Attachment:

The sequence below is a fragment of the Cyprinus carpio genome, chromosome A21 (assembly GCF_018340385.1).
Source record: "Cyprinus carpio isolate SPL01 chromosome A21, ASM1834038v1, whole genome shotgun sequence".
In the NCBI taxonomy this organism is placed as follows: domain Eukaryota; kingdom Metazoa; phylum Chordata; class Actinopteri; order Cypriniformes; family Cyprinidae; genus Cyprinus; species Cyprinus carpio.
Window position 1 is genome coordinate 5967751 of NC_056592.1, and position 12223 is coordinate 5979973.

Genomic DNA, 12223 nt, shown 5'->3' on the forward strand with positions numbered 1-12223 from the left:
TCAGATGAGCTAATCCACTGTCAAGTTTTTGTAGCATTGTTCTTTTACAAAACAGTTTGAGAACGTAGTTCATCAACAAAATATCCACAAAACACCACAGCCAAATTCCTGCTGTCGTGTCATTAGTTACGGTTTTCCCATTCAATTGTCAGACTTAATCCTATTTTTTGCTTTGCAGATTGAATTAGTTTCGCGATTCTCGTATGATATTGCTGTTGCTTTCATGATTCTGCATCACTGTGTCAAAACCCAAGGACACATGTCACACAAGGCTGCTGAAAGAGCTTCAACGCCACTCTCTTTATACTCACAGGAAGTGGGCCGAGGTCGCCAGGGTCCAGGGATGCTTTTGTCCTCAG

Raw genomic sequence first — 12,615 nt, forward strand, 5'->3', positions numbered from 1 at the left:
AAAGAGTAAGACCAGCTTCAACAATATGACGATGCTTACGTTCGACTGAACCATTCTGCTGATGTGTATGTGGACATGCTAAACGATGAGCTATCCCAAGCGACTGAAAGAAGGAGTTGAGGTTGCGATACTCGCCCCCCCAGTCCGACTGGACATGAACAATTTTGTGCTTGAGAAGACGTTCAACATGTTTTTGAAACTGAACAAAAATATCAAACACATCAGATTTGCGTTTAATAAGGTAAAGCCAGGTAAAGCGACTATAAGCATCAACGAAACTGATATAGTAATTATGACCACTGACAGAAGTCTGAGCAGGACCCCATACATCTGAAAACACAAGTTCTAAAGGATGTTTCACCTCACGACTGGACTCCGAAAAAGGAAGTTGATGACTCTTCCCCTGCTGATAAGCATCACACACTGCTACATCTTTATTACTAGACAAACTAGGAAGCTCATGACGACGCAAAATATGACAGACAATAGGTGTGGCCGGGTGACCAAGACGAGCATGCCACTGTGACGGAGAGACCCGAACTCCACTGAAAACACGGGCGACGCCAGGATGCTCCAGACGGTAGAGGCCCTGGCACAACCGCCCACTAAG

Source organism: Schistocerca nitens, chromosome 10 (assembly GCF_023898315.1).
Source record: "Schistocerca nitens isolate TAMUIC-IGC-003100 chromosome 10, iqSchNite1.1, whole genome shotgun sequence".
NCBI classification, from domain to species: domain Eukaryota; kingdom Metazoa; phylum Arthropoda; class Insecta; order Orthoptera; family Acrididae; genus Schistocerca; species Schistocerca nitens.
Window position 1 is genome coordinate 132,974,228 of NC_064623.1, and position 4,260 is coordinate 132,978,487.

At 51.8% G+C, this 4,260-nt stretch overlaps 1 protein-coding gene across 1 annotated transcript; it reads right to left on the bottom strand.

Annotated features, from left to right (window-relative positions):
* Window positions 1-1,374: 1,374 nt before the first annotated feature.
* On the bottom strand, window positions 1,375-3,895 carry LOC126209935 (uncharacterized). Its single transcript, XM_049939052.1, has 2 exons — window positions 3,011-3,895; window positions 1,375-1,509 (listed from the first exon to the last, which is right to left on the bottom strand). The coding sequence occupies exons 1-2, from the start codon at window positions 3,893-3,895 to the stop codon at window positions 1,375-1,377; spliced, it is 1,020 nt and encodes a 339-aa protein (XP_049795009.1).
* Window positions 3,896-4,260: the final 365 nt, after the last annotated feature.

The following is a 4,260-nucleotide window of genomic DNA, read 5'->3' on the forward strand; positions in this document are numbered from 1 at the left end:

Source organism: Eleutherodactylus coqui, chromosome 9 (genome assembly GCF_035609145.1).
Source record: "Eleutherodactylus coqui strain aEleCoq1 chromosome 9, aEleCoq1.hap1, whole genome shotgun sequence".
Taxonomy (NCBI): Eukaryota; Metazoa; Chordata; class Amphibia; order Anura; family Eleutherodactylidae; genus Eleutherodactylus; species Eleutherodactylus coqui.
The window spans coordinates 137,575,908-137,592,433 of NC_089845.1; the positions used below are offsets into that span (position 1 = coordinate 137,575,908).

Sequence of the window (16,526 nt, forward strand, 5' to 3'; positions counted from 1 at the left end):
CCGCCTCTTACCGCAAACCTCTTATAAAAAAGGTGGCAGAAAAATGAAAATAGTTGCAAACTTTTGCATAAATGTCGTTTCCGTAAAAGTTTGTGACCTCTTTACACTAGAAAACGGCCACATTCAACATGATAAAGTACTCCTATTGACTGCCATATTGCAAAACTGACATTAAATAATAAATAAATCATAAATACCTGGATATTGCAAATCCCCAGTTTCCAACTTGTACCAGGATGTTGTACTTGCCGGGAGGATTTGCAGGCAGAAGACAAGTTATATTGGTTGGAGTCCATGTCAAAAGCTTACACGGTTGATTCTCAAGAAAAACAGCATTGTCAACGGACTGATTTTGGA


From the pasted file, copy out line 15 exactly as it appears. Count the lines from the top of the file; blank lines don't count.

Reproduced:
* Window positions 1-1,374: 1,374 nt before the first annotated feature.